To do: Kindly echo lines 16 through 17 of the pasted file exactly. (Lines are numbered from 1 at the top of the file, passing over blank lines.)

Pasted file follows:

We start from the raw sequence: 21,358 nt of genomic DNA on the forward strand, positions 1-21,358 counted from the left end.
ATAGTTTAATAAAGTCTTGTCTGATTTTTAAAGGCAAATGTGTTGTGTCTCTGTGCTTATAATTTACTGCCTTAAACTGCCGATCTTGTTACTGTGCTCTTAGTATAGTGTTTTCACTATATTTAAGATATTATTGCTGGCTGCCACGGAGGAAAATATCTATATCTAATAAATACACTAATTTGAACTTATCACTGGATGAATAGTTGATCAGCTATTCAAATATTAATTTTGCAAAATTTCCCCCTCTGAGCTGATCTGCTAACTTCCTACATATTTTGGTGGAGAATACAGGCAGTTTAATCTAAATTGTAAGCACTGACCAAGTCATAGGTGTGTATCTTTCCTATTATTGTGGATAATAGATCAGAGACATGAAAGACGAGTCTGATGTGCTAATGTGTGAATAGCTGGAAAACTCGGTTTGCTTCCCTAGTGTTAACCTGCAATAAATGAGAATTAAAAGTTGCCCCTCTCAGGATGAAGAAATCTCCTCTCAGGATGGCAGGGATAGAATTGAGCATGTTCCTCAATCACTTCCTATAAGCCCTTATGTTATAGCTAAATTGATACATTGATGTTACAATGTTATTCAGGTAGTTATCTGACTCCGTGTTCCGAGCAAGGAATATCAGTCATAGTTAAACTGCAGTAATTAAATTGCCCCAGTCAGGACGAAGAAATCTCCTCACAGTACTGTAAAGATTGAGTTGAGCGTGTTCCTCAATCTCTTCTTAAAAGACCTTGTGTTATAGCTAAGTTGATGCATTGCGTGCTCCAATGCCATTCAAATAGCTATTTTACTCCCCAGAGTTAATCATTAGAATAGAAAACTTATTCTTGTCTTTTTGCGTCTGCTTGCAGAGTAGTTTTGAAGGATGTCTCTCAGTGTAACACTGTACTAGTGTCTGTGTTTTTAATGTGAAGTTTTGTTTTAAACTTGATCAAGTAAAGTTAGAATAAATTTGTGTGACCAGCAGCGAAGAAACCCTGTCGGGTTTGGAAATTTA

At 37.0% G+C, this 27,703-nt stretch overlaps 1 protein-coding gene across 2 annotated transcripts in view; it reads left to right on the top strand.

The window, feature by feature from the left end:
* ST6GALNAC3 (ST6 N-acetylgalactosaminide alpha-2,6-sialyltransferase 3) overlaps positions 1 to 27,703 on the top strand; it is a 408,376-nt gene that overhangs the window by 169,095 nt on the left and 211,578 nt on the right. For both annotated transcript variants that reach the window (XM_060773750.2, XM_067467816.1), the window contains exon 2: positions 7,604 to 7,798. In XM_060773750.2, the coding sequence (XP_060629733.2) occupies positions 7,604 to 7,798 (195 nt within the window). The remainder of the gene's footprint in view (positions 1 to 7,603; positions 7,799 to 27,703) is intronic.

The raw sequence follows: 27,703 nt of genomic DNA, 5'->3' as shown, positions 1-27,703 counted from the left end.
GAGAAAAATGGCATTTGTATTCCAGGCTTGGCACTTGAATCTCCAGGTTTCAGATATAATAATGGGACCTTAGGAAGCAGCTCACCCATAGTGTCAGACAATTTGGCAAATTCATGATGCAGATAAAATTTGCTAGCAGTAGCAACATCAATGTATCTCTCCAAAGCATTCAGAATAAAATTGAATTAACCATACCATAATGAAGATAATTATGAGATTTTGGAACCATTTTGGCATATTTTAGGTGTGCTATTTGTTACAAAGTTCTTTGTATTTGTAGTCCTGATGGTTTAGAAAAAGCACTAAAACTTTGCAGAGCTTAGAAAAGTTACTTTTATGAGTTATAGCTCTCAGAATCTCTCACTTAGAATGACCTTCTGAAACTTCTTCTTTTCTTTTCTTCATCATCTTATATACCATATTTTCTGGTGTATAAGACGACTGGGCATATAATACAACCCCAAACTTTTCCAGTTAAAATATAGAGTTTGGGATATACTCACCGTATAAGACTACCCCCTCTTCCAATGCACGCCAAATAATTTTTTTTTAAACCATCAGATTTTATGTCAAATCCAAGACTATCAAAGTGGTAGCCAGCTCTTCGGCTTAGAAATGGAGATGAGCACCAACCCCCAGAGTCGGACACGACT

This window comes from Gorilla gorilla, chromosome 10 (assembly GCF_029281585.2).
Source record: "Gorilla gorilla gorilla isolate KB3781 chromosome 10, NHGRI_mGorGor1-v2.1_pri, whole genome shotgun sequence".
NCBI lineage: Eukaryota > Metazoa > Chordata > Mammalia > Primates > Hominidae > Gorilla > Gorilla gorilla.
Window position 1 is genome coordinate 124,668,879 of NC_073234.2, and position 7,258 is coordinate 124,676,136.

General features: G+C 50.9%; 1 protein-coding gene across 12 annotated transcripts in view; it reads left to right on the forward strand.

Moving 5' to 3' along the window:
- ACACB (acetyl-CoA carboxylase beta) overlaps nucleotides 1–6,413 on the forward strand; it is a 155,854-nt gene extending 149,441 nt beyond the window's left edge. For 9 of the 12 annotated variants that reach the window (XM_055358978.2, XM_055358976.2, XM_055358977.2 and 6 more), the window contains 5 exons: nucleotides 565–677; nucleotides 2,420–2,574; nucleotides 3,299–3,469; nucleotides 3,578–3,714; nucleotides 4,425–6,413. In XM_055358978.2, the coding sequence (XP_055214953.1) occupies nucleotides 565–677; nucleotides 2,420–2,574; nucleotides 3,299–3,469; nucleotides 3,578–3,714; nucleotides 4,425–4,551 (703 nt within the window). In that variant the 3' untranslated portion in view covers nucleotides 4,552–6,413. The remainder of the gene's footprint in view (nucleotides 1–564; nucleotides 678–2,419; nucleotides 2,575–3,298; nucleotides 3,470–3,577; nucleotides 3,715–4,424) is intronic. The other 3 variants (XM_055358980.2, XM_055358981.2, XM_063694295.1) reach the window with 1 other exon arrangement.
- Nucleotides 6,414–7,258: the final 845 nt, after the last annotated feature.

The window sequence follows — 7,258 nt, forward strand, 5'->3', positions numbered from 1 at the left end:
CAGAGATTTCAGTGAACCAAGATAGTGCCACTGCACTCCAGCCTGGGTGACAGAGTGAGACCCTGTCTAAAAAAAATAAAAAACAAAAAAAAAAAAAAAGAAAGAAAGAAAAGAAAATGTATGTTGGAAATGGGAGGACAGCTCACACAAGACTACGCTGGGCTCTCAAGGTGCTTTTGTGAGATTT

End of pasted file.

The window sequence follows — 7,258 nt, forward strand, 5'->3', positions numbered from 1 at the left end:
CAGAGATTTCAGTGAACCAAGATAGTGCCACTGCACTCCAGCCTGGGTGACAGAGTGAGACCCTGTCTAAAAAAAATAAAAAACAAAAAAAAAAAAAAAGAAAGAAAGAAAAGAAAATGTATGTTGGAAATGGGAGGACAGCTCACACAAGACTACGCTGGGCTCTCAAGGTGCTTTTGTGAGATTT